Greenspace added to Village Green concept

 In News

A greener Village Green was presented to the community on Sunday, Sept. 22, when about 75 people were at Station on the Green for the unveiling of a proposed redesign of the TD Bank property, Hort Park and Station on the Green property.
Designer Jennifer Nagai, of PFS Studio in Vancouver, said changes to the design were made as a result of comments from the public calling for fewer raised beds, less concrete, more grass, the preservation of existing trees, more seating and space for children to play.
Nagai said the design has also been amended to frame the fountain within the expanded garden and increase its visibility from Mill Street and other angles.
She said the public indicated they didn’t love the strong diagonal design marking the old rail line that went through the property. The new design opts instead for “a criss-crossing of geometries to reduce the prominence of the diagonal,” the central wide walkway from Mill Street leading to the main entrance of Station on the Green. Coming the other way from the Station parking lot – where it was decided the Farmers’ Market should remain – a zigzagging pathway would create a “garden stroll” and a visual buffer to the parking lot.
A larger lawn has been added to the design, along with additional trees. The space allotted for the Horticultural Society, said president Judi Parker, will be equal or more than what is currently existing and that members of the society will have complete control of the curation and care of the beds.
The gardens will be visible from more angles and will become features of the new Village Green, she said.
“That history is not being lost,” said Parker. “We will continue to work on the site we have been working since 1925.”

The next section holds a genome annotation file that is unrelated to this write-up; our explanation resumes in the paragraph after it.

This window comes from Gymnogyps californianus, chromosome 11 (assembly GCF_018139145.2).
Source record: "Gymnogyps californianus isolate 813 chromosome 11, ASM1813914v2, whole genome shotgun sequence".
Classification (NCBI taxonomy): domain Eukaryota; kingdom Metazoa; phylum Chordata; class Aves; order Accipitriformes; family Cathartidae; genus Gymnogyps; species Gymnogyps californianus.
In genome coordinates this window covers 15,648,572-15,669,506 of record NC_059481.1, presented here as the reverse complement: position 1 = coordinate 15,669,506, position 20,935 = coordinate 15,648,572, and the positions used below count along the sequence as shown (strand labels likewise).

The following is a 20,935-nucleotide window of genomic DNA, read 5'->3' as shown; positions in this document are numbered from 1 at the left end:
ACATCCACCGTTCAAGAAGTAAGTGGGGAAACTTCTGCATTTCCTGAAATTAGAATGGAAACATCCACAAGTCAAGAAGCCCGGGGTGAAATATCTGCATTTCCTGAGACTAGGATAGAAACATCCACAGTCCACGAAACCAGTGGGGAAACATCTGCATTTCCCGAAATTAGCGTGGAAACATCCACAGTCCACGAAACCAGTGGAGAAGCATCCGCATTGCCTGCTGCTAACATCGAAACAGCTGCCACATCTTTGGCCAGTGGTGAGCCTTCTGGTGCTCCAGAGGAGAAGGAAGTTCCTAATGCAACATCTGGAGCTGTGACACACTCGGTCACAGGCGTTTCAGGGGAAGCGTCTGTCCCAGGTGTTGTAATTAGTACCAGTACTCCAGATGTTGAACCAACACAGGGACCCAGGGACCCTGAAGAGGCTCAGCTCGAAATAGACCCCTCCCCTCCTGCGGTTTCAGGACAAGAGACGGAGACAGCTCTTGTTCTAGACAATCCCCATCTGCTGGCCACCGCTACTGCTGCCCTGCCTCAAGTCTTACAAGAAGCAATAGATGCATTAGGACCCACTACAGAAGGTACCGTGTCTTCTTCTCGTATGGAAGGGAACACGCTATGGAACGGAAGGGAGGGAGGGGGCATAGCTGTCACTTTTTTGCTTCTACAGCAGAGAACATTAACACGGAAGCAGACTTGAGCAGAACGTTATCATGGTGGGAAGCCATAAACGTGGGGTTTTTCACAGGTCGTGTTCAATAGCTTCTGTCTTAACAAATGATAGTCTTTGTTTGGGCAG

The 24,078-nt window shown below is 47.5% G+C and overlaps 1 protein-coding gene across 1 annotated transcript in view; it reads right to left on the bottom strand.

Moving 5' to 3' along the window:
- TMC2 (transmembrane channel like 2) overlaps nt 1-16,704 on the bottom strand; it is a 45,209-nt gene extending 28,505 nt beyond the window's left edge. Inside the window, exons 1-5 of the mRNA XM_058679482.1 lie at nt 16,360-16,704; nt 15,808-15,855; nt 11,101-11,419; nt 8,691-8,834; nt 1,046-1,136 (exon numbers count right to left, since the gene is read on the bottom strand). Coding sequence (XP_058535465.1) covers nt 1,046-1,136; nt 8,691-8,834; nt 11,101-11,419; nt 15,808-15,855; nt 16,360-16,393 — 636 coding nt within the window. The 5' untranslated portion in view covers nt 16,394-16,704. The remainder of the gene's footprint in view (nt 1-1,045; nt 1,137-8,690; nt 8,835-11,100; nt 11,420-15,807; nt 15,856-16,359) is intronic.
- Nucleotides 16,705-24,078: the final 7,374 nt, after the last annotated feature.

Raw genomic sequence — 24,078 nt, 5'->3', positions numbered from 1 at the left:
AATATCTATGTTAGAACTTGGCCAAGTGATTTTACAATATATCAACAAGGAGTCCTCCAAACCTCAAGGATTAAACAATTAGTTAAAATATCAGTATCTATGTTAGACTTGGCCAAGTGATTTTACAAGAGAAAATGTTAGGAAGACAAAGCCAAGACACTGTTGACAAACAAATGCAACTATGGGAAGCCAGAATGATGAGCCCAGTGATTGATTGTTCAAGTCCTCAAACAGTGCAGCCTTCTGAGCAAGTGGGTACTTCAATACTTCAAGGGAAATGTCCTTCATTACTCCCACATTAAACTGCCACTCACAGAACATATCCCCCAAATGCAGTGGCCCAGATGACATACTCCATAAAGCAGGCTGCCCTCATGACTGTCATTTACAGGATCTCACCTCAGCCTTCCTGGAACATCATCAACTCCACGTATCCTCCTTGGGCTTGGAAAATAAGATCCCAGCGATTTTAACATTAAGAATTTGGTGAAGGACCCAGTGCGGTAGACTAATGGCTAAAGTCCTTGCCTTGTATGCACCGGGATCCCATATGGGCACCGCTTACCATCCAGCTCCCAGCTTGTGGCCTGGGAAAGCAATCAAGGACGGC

There is a covered stage in the plan that is currently located on the existing TD property. The stage is located on a stepped wooden platform surrounded by café style seating. Nagai said the goal is that the stage supports current Mill Street programming, but can also be used as seating and a place for informal community use.
Some of the ideas are framed as imaginings rather than solid proposals, including additional jets around the fountain to create an informal waterpark, adjacent to an area with colourful blocks where children can hop from one to the next.
Creemore Community Foundation co-founder Stuart Lazier said the plan as presented is “85 per cent of the way there but still needs some tweaking.”
Attendees seemed to be in agreement with people commenting that this revised design was an improvement on the first, acknowledging that public input had been heard.
Lazier said they will be raising $2.1 million in funds, of which a portion has already been raised. A $1 million endowment fund is being established for operating expenses, which includes a full time program coordinator and a part time maintenance person.
The proposal is to lease the municipal property for one dollar a year, in order to program and maintain the space.
The whole proposal is still up for council approval. Lazier gave an update to Clearview council members on Sept. 23, in advance of the project going back to council on Oct. 7. Lazier told councillors that the “closing date” for the TD Bank property transfer has already been pushed back so they need to get it approved at the Oct. 7 meeting so the transfer of property can be finalized by the end of October.

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